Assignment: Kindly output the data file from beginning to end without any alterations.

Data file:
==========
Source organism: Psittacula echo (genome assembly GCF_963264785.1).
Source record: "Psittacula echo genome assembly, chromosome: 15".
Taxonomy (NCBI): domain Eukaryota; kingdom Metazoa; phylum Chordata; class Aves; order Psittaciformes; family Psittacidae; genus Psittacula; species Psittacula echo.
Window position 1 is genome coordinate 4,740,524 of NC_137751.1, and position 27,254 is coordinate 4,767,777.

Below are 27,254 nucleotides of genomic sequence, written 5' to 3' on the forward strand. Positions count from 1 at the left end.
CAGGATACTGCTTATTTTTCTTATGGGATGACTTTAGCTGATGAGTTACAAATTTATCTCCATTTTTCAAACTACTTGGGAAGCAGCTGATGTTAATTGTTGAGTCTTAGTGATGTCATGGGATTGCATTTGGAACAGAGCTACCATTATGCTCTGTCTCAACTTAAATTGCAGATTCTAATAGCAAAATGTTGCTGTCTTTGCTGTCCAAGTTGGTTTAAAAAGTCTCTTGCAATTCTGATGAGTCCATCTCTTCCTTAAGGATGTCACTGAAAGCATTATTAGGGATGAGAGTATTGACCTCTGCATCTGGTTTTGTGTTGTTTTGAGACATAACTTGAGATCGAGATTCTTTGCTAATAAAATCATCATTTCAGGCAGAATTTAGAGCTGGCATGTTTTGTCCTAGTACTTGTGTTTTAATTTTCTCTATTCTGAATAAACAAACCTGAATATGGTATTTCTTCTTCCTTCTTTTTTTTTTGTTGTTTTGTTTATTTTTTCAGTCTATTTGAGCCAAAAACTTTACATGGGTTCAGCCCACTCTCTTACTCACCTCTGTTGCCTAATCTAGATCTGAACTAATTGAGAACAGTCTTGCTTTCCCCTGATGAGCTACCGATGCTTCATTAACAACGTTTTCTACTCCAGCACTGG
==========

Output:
Source organism: Psittacula echo (genome assembly GCF_963264785.1).
Source record: "Psittacula echo genome assembly, chromosome: 15".
Taxonomy (NCBI): domain Eukaryota; kingdom Metazoa; phylum Chordata; class Aves; order Psittaciformes; family Psittacidae; genus Psittacula; species Psittacula echo.
Window position 1 is genome coordinate 4,740,524 of NC_137751.1, and position 27,254 is coordinate 4,767,777.

Below are 27,254 nucleotides of genomic sequence, written 5' to 3' on the forward strand. Positions count from 1 at the left end.
CAGGATACTGCTTATTTTTCTTATGGGATGACTTTAGCTGATGAGTTACAAATTTATCTCCATTTTTCAAACTACTTGGGAAGCAGCTGATGTTAATTGTTGAGTCTTAGTGATGTCATGGGATTGCATTTGGAACAGAGCTACCATTATGCTCTGTCTCAACTTAAATTGCAGATTCTAATAGCAAAATGTTGCTGTCTTTGCTGTCCAAGTTGGTTTAAAAAGTCTCTTGCAATTCTGATGAGTCCATCTCTTCCTTAAGGATGTCACTGAAAGCATTATTAGGGATGAGAGTATTGACCTCTGCATCTGGTTTTGTGTTGTTTTGAGACATAACTTGAGATCGAGATTCTTTGCTAATAAAATCATCATTTCAGGCAGAATTTAGAGCTGGCATGTTTTGTCCTAGTACTTGTGTTTTAATTTTCTCTATTCTGAATAAACAAACCTGAATATGGTATTTCTTCTTCCTTCTTTTTTTTTTGTTGTTTTGTTTATTTTTTCAGTCTATTTGAGCCAAAAACTTTACATGGGTTCAGCCCACTCTCTTACTCACCTCTGTTGCCTAATCTAGATCTGAACTAATTGAGAACAGTCTTGCTTTCCCCTGATGAGCTACCGATGCTTCATTAACAACGTTTTCTACTCCAGCACTGG